I also believe the emergency conditions under which your recent Presidential and other elections were held left various loopholes. But with the number of people now engaged in checking for fraud one would by now have expected some solid written studies to have emerged. Preferably fully documented studies that other observers and statisticians could be let loose on.

      Maybe they will emerge in due course. But unless Dr Frank’s study emerges he can’t expect to be given credibility on the basis of a fairly short video that jumps so many steps in the exposition of his thesis.

      So might I ask if there’s anything published to back up this presentation?

  4. Thanks for the lucid summary of the situation.
    Putting aside politics, do you have an opinion (a guess 🙂 on how all those lawsuits will be resolved by the courts?

    BTW, I notice that Fox News seems to have been quite intimidated by the lawsuits against it.
    I guess its lawyers told it that the suits against it had a high probability of success.

  5. scott s. says:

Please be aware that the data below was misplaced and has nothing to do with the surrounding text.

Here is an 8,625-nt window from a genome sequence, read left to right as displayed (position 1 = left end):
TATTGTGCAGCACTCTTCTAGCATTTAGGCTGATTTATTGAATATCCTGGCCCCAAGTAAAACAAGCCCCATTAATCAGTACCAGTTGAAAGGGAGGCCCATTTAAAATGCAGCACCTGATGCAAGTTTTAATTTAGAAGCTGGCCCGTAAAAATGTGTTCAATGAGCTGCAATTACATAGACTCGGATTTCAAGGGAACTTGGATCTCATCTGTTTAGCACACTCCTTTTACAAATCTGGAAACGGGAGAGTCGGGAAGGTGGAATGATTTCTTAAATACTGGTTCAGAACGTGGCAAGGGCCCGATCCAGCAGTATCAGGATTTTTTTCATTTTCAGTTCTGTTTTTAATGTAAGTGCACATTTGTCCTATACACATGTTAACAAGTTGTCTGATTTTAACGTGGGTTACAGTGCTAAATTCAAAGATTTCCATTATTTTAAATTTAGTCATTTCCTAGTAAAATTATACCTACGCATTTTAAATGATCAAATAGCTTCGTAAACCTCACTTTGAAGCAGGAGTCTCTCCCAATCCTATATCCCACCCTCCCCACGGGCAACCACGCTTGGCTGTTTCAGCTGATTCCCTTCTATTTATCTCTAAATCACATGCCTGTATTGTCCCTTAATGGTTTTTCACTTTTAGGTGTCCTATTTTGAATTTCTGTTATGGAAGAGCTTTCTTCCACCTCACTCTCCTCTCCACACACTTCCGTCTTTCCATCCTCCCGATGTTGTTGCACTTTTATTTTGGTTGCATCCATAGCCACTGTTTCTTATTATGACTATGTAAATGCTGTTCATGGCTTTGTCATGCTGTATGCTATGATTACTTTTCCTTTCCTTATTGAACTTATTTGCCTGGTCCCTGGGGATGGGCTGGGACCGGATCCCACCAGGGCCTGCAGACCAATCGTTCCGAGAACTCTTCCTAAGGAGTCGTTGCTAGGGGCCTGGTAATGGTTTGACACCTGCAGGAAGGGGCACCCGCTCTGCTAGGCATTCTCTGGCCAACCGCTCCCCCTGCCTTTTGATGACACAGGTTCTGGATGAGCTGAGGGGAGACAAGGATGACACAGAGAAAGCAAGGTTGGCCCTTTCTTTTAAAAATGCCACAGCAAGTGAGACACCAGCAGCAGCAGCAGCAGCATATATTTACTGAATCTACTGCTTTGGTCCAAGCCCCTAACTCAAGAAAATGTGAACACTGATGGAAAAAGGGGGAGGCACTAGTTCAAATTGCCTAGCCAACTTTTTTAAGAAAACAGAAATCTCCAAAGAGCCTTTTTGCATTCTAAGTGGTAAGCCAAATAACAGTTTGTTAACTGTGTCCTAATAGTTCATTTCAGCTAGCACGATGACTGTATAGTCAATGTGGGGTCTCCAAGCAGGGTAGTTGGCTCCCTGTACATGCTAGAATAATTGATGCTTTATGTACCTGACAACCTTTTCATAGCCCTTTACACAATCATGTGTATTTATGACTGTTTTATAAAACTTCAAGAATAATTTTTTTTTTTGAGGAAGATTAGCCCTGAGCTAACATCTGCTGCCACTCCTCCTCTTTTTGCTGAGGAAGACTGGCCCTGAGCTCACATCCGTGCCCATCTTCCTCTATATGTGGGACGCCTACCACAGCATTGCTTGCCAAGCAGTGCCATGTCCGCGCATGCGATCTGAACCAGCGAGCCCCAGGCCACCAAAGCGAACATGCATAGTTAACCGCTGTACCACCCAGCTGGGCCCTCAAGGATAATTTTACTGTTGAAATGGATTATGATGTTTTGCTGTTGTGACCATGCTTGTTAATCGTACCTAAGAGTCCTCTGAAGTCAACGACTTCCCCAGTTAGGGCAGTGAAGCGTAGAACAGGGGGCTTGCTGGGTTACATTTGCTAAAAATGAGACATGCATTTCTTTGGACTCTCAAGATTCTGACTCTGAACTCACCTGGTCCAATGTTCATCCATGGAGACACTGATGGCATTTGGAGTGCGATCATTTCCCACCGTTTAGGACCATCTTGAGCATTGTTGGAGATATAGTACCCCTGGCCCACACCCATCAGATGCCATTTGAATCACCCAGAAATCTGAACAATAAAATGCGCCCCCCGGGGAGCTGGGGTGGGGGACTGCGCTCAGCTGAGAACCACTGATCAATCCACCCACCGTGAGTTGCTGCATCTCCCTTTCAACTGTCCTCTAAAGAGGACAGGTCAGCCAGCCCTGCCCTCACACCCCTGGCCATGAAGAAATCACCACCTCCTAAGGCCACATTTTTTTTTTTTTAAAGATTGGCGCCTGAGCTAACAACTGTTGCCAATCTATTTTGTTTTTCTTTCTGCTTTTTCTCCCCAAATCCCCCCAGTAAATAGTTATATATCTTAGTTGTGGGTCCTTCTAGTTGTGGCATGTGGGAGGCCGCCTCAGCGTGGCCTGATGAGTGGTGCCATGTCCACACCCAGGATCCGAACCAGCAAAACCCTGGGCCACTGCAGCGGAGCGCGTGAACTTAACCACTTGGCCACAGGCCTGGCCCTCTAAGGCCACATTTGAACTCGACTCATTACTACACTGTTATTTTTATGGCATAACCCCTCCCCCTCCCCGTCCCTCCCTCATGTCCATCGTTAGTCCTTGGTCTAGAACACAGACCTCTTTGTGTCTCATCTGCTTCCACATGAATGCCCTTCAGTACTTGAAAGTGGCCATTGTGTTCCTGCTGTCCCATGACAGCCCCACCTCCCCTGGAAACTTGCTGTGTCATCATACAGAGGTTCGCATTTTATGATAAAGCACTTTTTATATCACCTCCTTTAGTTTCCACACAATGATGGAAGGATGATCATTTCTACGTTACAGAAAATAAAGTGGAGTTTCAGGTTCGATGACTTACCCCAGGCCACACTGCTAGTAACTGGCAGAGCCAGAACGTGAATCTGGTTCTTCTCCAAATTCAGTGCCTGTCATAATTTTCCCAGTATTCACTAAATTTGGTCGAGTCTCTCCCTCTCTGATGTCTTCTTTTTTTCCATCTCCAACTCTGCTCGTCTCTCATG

Years ago, after reading some books by historian/political science authors on antebellum US elections, and that made me interested in the actual mechanics of voting. I tried to scour the interwebs and libraries, even doing “random walks” through the book stacks but never found any scholarly work surveying this. You can find mention of specific elections as part of other analysis (such as of political parties) but nothing focusing on the mechanics themselves. Even major changes, such as the adoption of the “Australian ballot” in the early 1890s. Found papers analyzing how the changes affected parties, but nothing on the adoption history itself. I have found some speeches/writing from political types making the argument for change. For example in (IIRC) Indiana the law required uniform ballots, but parties figured out how to use different fonts so they could determine which ballot was being submitted by the voter. The “Australian ballot” was to remove this perceived defect by having ballots controlled by the state with secret voting. But again, it is hard to place in context with no overview available to compare against.